Sky Guide Africa South 2016, by Astronomical Society of Southern Africa
Sky Guide Africa South is an annual publication of the The Astronomical Society of Southern Africa. This is the edition of 2016.
Astrophotography is both challenging and rewarding. Difficulties to overcome include faint, low-contrast targets, the turbulent atmosphere, Earth's rotation, and noise in the image. However, modern digital cameras and free specialized software enable even beginners to capture images relatively easily. The key to success is to start simply, with equipment to which you already have access, and then build as your interest and experience grow. There is a natural progression in terms of difficulty and expense:
1. Wide-field scenic images with an astronomical element. To capture star trails, put your camera on a tripod, aim it at a nice piece of sky, preferably with some foreground interest, set it to manual mode and focus on infinity. As a starting point, set the aperture almost at its widest, the exposure to the longest your camera allows, and the ISO to about the middle of the range. Use the self timer to trigger the shutter to avoid camera shake. Trails will be short and curved near the pole, longer and straighter towards the celestial equator. A short focal length gives a wider field and less trailing. Next, with the camera set on Bulb (B) and using a cable release, experiment with longer exposures for longer trails.
2. Moderate-field starscapes without star trails require some form of tracking. You can build a simple barn-door tracker, or attach the camera to a telescope with an equatorial mount.
3. Lunar and planetary work requires a higher magnification. Start with the Moon, as it is very bright and has fabulous detail. Try the afocal method: aim your telescope at the Moon, focusing it by eye, hold your camera (even a cell phone) so it is pointing squarely into the telescope eyepiece, and take the shot. More advanced techniques include using a DSLR at prime focus, and eyepiece projection. Since the atmosphere destroys fine detail, you can use video (even from a webcam) to capture bursts of images over several seconds and use free stacking software to select the best frames and synthesise a single high-resolution image.
4. Deep-space imaging involves long exposures (mandating excellent tracking) as well as many hours of image processing to get satisfactory results. Conventional DSLRs are quite capable of producing very good results but the best results require specialist low-noise high-sensitivity cameras with a cooling system. Every year brings new developments that make astrophotography easier, but you do need I to "pay your dues" in terms of experience to get really good results. And at every level, there is always still more to learn, ensuring a growth path to keep you interested. Light pollution is a problem faced by anyone who wants to enjoy a clear view of the night sky. Additional factors such as safety and accessibility further complicate the choice of where to go to look at the stars. Fortunately, several avenues are available for exploration.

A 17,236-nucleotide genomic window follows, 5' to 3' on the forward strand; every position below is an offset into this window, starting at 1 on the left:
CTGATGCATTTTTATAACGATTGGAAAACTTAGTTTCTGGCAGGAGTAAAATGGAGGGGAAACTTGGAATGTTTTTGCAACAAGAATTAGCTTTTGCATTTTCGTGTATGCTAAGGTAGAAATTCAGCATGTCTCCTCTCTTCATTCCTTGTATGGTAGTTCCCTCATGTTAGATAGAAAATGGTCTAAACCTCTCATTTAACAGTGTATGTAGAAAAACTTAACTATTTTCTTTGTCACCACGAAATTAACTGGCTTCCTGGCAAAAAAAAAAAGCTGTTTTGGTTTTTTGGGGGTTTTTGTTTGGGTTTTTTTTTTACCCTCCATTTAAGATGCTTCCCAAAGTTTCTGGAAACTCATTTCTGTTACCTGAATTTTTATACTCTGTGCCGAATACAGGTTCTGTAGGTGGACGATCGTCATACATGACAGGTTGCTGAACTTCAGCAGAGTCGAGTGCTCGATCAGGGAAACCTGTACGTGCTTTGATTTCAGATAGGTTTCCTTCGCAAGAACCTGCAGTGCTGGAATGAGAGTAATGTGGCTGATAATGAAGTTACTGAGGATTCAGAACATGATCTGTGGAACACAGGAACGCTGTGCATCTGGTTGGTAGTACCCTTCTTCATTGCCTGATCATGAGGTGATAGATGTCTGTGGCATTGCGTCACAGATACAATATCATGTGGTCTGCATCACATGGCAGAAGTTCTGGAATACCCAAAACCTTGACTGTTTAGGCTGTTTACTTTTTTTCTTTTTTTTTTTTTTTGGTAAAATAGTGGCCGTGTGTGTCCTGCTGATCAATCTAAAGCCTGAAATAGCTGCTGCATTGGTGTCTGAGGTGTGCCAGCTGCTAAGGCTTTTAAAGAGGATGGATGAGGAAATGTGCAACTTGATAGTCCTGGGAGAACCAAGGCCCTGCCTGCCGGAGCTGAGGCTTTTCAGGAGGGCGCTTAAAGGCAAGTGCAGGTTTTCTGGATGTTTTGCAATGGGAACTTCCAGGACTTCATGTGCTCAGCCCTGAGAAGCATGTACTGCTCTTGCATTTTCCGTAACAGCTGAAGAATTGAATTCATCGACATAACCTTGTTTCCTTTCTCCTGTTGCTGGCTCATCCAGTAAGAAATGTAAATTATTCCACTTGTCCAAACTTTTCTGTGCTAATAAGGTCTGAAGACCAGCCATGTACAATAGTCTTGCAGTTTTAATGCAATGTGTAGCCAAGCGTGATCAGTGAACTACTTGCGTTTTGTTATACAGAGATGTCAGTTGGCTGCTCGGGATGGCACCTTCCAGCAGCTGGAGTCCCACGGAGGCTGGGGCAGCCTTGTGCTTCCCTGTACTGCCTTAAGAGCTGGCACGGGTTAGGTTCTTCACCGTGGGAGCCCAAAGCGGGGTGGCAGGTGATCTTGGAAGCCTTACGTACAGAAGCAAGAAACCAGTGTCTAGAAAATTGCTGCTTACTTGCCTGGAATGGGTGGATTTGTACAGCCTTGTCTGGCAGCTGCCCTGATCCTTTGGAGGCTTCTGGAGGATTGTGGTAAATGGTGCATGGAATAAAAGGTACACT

• ASSA Centres and other astronomy clubs sometimes have excursions to well-researched dark-sky locations, not only is there safety in numbers, but also camaraderie. Often, small game parks or dams frequented by fishermen have accommodation or caravan parks, are accessible, not too expensive, and usually not overly illuminated. Joining an outdoors group (e.g. Exploration Society of Southern Africa, Mountain Club of South Africa, Meridian Hiking Club) can put you in contact with people who habitually go to desolate places that are great for astronomy. Generally speaking, the farther you are from a city, the better the sky. Unfortunately, mines and other non-urban industry can illuminate huge areas. [...]
This is an excerpt from the Sky Guide Africa South 2016, by Astronomical Society of Southern Africa.
Title: Sky Guide Africa South 2016
Publisher: Astronomical Society of Southern Africa
Publisher: Penguin Random House South Africa (Nature)
Cape Town, South Africa 2016
ISBN 9781775842378 / ISBN 978-1-77584-237-8
Softcover, 15 x 21 cm, 136 pages, throughout colour photos and images
Astronomical Society of Southern Africa im Namibiana-Buchangebot
Sky Guide Africa South 2016 is an annual publication of the Astronomical Society of Southern Africa.
Sky Guide Africa South 2017 is intended as a reference work for both the established astronomer and the casual sky watcher in Southern Africa.
Sky Guide Africa South 2015 is a practical resource for astronomers, whether novice, amateur or professional.
The Sky Guide is a well-established astronomical handbook for Southern Africa and is intended as a reference work.